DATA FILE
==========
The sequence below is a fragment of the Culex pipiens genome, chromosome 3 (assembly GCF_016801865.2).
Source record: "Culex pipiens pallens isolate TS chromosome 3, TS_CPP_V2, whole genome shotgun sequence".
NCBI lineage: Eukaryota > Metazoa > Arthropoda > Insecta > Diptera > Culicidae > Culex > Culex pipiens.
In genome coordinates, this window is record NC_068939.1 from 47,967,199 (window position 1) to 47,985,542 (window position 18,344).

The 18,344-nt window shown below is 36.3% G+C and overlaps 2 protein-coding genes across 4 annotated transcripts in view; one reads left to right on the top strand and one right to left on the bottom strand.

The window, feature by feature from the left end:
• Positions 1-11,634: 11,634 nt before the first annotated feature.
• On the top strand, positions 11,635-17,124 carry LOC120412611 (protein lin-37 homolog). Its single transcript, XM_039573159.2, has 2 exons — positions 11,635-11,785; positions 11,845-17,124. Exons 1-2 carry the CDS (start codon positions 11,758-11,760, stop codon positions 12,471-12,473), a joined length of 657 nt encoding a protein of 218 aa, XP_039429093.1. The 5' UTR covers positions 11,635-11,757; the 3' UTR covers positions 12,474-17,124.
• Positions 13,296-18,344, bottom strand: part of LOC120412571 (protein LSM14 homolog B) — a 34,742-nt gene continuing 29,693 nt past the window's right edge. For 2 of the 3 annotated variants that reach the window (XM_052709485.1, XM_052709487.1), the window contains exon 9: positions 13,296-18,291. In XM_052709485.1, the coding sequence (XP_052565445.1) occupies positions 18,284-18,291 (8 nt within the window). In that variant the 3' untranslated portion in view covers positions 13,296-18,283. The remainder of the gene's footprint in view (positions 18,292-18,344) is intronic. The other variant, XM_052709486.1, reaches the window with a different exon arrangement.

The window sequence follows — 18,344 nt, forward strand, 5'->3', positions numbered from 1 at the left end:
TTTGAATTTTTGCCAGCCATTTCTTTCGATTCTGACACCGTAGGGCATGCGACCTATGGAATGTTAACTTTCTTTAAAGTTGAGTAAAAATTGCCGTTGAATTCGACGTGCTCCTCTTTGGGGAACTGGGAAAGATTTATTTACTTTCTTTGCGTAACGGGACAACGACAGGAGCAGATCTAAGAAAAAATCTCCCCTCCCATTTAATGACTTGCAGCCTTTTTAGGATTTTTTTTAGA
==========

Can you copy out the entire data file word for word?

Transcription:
The sequence below is a fragment of the Culex pipiens genome, chromosome 3 (assembly GCF_016801865.2).
Source record: "Culex pipiens pallens isolate TS chromosome 3, TS_CPP_V2, whole genome shotgun sequence".
NCBI lineage: Eukaryota > Metazoa > Arthropoda > Insecta > Diptera > Culicidae > Culex > Culex pipiens.
In genome coordinates, this window is record NC_068939.1 from 47,967,199 (window position 1) to 47,985,542 (window position 18,344).

The 18,344-nt window shown below is 36.3% G+C and overlaps 2 protein-coding genes across 4 annotated transcripts in view; one reads left to right on the top strand and one right to left on the bottom strand.

The window, feature by feature from the left end:
• Positions 1-11,634: 11,634 nt before the first annotated feature.
• On the top strand, positions 11,635-17,124 carry LOC120412611 (protein lin-37 homolog). Its single transcript, XM_039573159.2, has 2 exons — positions 11,635-11,785; positions 11,845-17,124. Exons 1-2 carry the CDS (start codon positions 11,758-11,760, stop codon positions 12,471-12,473), a joined length of 657 nt encoding a protein of 218 aa, XP_039429093.1. The 5' UTR covers positions 11,635-11,757; the 3' UTR covers positions 12,474-17,124.
• Positions 13,296-18,344, bottom strand: part of LOC120412571 (protein LSM14 homolog B) — a 34,742-nt gene continuing 29,693 nt past the window's right edge. For 2 of the 3 annotated variants that reach the window (XM_052709485.1, XM_052709487.1), the window contains exon 9: positions 13,296-18,291. In XM_052709485.1, the coding sequence (XP_052565445.1) occupies positions 18,284-18,291 (8 nt within the window). In that variant the 3' untranslated portion in view covers positions 13,296-18,283. The remainder of the gene's footprint in view (positions 18,292-18,344) is intronic. The other variant, XM_052709486.1, reaches the window with a different exon arrangement.

The window sequence follows — 18,344 nt, forward strand, 5'->3', positions numbered from 1 at the left end:
TTTGAATTTTTGCCAGCCATTTCTTTCGATTCTGACACCGTAGGGCATGCGACCTATGGAATGTTAACTTTCTTTAAAGTTGAGTAAAAATTGCCGTTGAATTCGACGTGCTCCTCTTTGGGGAACTGGGAAAGATTTATTTACTTTCTTTGCGTAACGGGACAACGACAGGAGCAGATCTAAGAAAAAATCTCCCCTCCCATTTAATGACTTGCAGCCTTTTTAGGATTTTTTTTAGA